Hangedup & Tony Conrad: Transit Of Venus
Tony Conrad: Joan of Arc (1968)
Tony Conrad is a founding father of "minimalism" and a giant in the American soundscape. With help from Table of the Elements, Conrad's Audio ArtKive imprint continues to document the wild breadth of his 40-year career, with an array of releases that includes field recordings, piano compositions, power electronics and more.The indefatigable Conrad kept busy during the Revolution Summer of 1968. In addition to his reunion recordings with John Cale (documented earlier this year in the Cale set "New York in the 1960s"), Conrad starred in Ira Cohen's legendary film "The Invasion of Thunderbolt Pagoda" and made extensive solo recordings, including _Joan of Arc_, available here for the first time. One of Conrad's personal favorites, it's a long piece for pump organ, in which he conjures both searing white heat and malignant gothic dread. An excerpt was used as the soundtrack for the Piero Heliczer film of the same name, but Conrad feels a greater affinity with that year's Cohen film; accordingly, Cohen graciously provided restored stills from "Thunderbolt Pagoda" for the packaging of this release. Cohen's sumptuous imagery -- which Jimi Hendrix described as "looking through butterfly wings" -- features a blissed-out and shirtless Conrad replete in pencil mustache, mascara and blood-red turban. The man is just downright cool -- about as cool as Hendrix, and almost always louder."Tony Conrad is a pioneer, as seminal in his way to American music as Johnny Cash or Captain Beefheart or Ornette Coleman, one of those really savvy old guys whom all the kids want to emulate because their ideas, their style are electric and new and somehow indivisible."Atlanta Journal-Constitution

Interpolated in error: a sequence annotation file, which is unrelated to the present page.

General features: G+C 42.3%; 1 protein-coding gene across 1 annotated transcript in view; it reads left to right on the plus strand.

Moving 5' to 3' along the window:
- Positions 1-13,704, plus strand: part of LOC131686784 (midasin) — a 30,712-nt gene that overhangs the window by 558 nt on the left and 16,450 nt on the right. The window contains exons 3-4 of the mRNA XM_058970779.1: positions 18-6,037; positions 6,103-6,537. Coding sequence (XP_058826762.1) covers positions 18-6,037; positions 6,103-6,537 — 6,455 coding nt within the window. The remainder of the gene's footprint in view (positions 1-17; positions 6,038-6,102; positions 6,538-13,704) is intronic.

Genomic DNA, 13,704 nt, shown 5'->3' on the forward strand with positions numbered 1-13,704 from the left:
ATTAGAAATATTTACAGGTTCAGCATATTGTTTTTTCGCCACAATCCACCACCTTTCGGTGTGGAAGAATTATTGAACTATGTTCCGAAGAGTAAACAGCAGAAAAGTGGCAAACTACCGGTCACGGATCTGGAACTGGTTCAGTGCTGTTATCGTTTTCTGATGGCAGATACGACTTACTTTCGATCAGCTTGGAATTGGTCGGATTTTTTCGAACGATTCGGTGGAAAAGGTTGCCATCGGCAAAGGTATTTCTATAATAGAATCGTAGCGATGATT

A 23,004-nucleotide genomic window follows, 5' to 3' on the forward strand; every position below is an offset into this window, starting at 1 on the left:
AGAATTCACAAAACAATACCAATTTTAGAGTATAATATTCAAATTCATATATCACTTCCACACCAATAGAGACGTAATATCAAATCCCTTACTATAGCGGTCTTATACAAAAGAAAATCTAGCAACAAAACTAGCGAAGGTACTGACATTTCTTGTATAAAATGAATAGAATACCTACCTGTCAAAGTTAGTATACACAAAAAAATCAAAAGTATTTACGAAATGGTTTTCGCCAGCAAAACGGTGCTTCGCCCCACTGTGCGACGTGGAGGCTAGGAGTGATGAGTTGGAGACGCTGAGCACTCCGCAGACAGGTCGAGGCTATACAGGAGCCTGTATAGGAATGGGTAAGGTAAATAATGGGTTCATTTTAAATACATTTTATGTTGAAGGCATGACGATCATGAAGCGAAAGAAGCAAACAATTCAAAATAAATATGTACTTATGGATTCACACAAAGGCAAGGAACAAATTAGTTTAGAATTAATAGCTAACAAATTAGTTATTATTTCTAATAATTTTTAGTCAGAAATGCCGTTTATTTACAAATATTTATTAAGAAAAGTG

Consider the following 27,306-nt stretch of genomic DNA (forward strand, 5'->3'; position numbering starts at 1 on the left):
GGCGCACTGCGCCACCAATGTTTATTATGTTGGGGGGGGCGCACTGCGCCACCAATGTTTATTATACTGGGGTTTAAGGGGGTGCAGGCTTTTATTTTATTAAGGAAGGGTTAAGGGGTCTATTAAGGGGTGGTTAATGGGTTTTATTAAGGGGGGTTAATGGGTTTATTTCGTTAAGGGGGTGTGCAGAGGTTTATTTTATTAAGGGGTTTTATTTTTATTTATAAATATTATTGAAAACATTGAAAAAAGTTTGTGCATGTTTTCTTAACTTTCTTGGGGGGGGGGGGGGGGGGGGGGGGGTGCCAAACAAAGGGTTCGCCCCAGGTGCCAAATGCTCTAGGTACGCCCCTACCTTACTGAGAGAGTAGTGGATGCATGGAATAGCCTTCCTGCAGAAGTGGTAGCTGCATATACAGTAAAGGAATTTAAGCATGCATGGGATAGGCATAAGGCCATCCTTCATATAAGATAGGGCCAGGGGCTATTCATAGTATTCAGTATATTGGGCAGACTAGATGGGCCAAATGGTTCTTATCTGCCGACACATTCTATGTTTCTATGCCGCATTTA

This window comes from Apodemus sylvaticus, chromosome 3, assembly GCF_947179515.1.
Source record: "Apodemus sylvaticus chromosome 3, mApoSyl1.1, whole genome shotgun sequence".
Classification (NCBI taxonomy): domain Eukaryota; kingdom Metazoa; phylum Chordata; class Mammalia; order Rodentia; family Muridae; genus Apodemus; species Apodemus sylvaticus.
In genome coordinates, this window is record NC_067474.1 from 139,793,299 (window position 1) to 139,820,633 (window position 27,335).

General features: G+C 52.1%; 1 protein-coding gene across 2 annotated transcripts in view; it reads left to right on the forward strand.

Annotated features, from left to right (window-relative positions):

Tony Conrad: Early Minimalism Vol. 1
In 1962 Tony Conrad's amplified strings introduced the sustained drone of just-intonation into what came to be known as "minimal" music. Utilizing long durations and precise pitch, he and his collaborators forged an aggressively mesmerising "Dream Music" ? denying the activity of composition, elaborating shared ideas of performance, and articulating the Big Bang of "minimalism". However, the many rehearsal and performance recordings from this period were repressed, inaccessibly buried.In 1987 Conrad set out on a ten-year return expedition to the site of these entombed fragments; from them he reconstructed and regenerated the epic EARLY MINIMALISM. Reaching back through time, Tony Conrad weaves a mobile narrative over and under minimalism: making music out of history, and history out of music.
Tony Conrad: Bryant Park Moratorium Rally (1969)
An October afternoon in 1969. Midtown Manhattan. A rally in Bryant Park against the Vietnam War. Down 42nd Street towards Times Square, Tony Conrad is adjusting microphones in his 5th floor loft, one directed at the TV set - where it will pick up live local news coverage -- the other pointing out the window, where the echo of speeches and crowd noise mingles with the oceanic rush of crosstown traffic. As the event is about to begin, he rolls tape. Thirty-four years later, we hear what he heard. And the juncture, for so many reasons, could not be more critical. As the Bush Administration pursues a risky military agenda in the Middle East - one with unsettling long-term implications both at home and abroad - we see a nation not divided, as in the Vietnam Era, but strangely complacent. Our media-saturated reality functions like a drug, instantly televised warfare a new entertainment, and organized public dissent a novelty at home and a roaring chorus everywhere else. Conrad's recording of the Oct. 15 Vietnam Moratorium Rally is an eerie flashback that offers urgent new insights into our own lives and times, post-9/11 and full on into a new millennium.